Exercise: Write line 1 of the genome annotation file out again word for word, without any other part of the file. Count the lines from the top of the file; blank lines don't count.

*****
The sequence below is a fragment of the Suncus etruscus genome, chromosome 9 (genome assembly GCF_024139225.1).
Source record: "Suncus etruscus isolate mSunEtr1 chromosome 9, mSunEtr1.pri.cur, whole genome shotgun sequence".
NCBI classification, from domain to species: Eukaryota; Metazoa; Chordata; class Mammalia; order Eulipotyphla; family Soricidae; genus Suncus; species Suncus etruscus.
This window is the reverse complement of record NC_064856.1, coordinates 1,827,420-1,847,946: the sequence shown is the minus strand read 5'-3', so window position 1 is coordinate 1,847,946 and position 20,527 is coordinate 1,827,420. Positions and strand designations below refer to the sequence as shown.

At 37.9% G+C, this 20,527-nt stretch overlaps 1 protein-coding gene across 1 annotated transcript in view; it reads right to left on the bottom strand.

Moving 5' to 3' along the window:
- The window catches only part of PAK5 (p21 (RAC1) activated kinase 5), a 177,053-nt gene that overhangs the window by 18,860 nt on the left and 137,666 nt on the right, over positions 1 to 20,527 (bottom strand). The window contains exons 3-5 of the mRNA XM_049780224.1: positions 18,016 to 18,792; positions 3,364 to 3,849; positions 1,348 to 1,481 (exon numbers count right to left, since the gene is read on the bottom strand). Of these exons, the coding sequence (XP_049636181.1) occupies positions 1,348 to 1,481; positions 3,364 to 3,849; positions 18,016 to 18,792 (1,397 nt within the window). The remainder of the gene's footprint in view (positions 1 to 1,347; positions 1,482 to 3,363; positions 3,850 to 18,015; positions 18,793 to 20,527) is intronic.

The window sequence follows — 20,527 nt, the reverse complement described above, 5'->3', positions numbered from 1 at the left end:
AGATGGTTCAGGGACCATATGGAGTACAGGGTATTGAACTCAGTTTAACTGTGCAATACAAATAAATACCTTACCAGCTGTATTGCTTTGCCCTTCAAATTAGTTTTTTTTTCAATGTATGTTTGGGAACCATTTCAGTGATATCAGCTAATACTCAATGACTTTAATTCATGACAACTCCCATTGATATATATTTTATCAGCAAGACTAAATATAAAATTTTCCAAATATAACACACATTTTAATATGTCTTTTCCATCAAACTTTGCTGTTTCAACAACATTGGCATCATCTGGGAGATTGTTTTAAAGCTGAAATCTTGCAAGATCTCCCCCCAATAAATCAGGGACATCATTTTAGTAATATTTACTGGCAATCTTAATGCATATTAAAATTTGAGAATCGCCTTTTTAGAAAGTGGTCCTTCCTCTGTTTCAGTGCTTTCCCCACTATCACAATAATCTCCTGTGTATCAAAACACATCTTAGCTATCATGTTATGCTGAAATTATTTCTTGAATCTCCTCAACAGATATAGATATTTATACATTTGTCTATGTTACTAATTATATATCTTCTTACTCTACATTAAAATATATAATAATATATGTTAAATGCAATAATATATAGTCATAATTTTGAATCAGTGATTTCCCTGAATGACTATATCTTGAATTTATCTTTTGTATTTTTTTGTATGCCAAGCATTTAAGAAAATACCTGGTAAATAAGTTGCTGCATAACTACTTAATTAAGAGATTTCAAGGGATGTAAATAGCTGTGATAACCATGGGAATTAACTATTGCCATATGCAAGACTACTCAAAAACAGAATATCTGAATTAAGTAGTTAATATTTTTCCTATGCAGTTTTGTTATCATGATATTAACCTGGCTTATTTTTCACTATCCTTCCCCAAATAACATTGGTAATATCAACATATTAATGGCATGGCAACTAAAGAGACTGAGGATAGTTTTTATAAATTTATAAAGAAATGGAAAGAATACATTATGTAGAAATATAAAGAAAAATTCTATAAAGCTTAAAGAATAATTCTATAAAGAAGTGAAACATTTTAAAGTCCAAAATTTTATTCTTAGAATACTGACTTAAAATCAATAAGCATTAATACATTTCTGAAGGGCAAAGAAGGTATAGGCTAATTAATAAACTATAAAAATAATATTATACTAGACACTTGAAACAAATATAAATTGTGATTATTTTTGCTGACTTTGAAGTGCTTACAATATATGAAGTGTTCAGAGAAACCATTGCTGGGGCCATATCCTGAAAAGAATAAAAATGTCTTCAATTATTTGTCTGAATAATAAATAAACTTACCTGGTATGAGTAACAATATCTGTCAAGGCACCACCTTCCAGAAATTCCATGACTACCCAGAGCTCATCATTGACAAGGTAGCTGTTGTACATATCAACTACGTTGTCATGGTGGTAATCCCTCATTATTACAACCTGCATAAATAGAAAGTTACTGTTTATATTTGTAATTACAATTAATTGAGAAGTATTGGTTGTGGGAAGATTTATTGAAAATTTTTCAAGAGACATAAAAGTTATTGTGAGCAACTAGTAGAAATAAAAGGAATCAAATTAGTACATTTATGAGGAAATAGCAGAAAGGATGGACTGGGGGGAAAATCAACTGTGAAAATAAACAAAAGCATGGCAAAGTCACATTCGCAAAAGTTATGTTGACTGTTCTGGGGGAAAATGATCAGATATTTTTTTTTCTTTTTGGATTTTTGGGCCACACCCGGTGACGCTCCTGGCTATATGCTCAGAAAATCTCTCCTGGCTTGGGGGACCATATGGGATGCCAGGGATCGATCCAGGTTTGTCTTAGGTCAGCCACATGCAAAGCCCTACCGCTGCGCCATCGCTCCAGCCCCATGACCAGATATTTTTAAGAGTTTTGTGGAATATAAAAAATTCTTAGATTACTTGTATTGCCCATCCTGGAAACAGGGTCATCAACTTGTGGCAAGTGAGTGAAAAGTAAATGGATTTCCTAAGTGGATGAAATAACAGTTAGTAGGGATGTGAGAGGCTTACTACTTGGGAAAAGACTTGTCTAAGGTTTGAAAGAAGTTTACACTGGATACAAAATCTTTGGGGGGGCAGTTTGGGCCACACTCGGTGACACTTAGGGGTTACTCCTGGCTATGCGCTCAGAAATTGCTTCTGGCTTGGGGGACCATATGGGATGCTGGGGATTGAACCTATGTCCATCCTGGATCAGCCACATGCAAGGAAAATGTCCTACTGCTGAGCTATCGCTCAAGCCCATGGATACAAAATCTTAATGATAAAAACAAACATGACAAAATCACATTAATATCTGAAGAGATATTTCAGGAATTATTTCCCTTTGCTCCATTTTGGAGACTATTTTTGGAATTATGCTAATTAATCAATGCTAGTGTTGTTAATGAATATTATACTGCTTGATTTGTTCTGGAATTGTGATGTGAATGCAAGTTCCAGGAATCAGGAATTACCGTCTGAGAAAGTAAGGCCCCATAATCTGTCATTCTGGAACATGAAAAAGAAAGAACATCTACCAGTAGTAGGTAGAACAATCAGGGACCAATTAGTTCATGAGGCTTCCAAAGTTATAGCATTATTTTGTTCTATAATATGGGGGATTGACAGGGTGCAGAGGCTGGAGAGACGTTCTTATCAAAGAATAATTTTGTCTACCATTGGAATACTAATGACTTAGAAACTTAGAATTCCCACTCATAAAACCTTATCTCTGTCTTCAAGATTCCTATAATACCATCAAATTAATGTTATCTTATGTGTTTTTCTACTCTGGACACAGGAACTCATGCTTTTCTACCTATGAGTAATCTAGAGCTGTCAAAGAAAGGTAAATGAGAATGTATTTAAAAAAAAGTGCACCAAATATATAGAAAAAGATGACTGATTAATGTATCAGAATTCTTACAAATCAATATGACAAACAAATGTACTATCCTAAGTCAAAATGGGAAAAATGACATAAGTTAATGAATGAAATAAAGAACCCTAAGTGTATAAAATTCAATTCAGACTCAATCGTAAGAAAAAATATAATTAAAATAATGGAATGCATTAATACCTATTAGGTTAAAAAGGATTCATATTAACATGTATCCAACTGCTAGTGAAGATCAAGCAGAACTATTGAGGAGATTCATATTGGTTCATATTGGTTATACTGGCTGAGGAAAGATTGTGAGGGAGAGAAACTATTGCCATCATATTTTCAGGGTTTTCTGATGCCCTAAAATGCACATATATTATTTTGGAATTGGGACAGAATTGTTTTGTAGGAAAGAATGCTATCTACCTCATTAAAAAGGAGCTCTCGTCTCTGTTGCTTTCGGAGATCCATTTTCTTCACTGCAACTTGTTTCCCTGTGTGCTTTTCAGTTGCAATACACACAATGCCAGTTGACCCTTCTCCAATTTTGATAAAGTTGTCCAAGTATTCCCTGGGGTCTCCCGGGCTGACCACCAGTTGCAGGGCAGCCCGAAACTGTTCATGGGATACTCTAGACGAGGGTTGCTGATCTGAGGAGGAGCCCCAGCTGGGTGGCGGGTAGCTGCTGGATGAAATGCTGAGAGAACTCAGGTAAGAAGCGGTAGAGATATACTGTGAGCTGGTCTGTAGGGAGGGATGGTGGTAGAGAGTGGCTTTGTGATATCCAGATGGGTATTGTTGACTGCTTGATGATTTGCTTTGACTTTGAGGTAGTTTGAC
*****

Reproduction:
The sequence below is a fragment of the Suncus etruscus genome, chromosome 9 (genome assembly GCF_024139225.1).